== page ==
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Activists Plan to Shut Down Wealthy Parts of Chicago in Order to ‘Redistribute the Pain’


Activists plan to isolate their civil disobedience to the Windy City’s wealthier neighborhoods next week in an effort to “redistribute the pain in Chicago.”

The Chicago Tribune reports that anti-violence organizers are planning to shut down a large section of the city’s North Side Drive during the after-work rush hour in order to make way for a march ending at the outer edges of iconic Wrigley Field. There, at around the same and planned time, the Chicago Cubs will likely be preparing for a night game.

Reverend Gregory Livingston is one of the organizers. In comments to the Tribune, he said:

We are going down commercial strips and if people are upset about us disturbing their entertainment and their cafe life, human life is more important than recreation. We all need to recognize that.

Because of ongoing preparations for the Lollapalooza music festival, traffic is already expected to be thoroughly sluggish in the area. The addition of a massive march is almost certain to exacerbate those conditions, which could effectively shut down entire swaths of the city, according to the Tribune.

Beginning at 4 pm on August 2, the march will start on Lake Shore Drive and head north. Organizer, who have not and who say they will not ask the city for permission, are keying their intentional traffic disruption toward drawing attention to the city’s long-running scourges of gun violence and corruption.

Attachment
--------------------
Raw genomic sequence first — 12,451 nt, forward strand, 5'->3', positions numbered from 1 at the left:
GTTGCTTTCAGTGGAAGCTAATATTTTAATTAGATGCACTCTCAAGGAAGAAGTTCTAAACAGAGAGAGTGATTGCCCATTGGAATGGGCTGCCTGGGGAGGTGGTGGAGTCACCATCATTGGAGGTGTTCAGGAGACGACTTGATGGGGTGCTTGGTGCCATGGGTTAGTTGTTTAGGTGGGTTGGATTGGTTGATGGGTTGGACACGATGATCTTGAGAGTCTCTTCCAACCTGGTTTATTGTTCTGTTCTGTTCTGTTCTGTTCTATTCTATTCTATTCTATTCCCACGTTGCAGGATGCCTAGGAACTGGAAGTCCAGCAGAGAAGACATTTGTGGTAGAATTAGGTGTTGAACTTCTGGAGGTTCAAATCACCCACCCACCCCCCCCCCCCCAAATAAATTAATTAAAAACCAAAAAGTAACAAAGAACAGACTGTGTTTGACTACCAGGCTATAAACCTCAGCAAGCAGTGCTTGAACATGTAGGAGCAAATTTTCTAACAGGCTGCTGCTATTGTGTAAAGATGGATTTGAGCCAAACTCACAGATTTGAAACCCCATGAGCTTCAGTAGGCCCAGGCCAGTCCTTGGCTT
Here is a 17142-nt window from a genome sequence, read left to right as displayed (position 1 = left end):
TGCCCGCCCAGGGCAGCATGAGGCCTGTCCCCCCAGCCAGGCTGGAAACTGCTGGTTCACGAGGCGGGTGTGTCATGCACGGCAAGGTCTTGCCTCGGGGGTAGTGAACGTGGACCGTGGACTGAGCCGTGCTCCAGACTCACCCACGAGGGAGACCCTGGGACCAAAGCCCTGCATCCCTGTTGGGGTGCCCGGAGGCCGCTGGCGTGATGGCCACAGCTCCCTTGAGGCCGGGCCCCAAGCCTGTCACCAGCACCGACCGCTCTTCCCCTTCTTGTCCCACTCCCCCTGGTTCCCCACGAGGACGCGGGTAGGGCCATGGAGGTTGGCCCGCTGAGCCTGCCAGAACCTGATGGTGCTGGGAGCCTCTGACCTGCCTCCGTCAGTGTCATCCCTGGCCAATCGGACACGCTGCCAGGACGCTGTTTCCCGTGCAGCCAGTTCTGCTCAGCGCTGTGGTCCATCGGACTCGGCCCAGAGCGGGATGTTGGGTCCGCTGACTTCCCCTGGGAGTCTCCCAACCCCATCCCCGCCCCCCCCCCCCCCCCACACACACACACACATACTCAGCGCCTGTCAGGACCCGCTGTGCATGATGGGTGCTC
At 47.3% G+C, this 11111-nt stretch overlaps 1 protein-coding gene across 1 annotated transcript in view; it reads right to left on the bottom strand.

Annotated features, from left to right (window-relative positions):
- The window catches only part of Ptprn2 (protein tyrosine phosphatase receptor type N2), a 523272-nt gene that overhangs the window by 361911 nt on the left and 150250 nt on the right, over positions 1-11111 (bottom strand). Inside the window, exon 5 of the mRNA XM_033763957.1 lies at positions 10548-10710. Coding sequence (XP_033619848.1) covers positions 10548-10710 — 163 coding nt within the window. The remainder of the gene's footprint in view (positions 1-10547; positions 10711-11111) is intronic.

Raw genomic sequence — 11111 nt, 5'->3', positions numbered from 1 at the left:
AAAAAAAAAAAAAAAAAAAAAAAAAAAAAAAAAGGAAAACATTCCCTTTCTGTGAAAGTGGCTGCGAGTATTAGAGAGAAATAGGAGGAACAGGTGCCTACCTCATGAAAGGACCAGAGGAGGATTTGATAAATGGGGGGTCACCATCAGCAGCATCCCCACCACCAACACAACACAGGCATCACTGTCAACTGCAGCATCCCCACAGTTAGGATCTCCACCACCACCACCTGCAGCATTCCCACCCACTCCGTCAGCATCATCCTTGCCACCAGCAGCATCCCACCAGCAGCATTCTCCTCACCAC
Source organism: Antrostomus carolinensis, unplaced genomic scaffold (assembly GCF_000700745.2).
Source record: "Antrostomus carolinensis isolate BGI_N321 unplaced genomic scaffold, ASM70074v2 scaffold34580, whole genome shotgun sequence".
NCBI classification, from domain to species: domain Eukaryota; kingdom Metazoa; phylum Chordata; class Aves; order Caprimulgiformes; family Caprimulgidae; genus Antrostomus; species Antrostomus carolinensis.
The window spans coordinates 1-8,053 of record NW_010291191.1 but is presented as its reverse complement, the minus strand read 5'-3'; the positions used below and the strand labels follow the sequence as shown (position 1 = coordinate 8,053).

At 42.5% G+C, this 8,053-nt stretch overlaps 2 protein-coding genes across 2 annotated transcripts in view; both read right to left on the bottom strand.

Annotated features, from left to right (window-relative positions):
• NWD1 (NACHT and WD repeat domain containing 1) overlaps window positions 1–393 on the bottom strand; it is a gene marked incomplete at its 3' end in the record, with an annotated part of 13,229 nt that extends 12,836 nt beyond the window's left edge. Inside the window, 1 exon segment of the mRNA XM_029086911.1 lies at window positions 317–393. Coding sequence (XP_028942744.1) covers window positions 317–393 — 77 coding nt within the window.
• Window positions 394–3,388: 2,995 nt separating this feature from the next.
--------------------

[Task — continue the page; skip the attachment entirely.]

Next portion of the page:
An emailed statement from the Chicago Police Department (CPD), however, suggests that authorities will be heavily involved in the march regardless. Spokesperson Shannon Breymaier said the CPD “regularly works with event organizers to keep the public safe, and, as always, our goal is to keep the community safe on public thoroughfares. CPD will be in contact with the event organizers soon to talk through their plans and evaluate potential public safety impacts.”

Community activists and organizers have long been skeptical of Chicago Mayor Rahm Emanuel‘s commitment to the city’s poorer quarters and residents–who are disproportionately impacted by the years-long violence epidemic. The march’s organizers have trained their ire on Emanuel and the CPD for failing to adequately respond to community needs and over accusations of racial bigotry and abuse.

For decades the CPD ran an off-the-books interrogation center, which many in the city have likened to a torture black site. In the aftermath of those revelations, community leaders founded the Chicago Torture Justice Center (CTJC). Based on the international truth and reconciliation commission model, the CTJC was the first such center of its kind in the United States.

Chicago Police Department Superintendent Eddie Johnson has apologized for the torture directed at over 100 African-Americans while the interrogation center was in operation. Chicago’s City Council also authorized over $5.5 million in reparations for the victims.

Those moves have not silenced criticism of Emanuel and Johnson.

In further comments Livingston said, “So on Aug. 2, everybody, we march against Rahm Emanuel. We march against Eddie Johnson. We march for decent decrees and we march against empty lying promises.”

[image via Scott Olson/Getty Images]

Follow Colin Kalmbacher on Twitter: @colinkalmbacher

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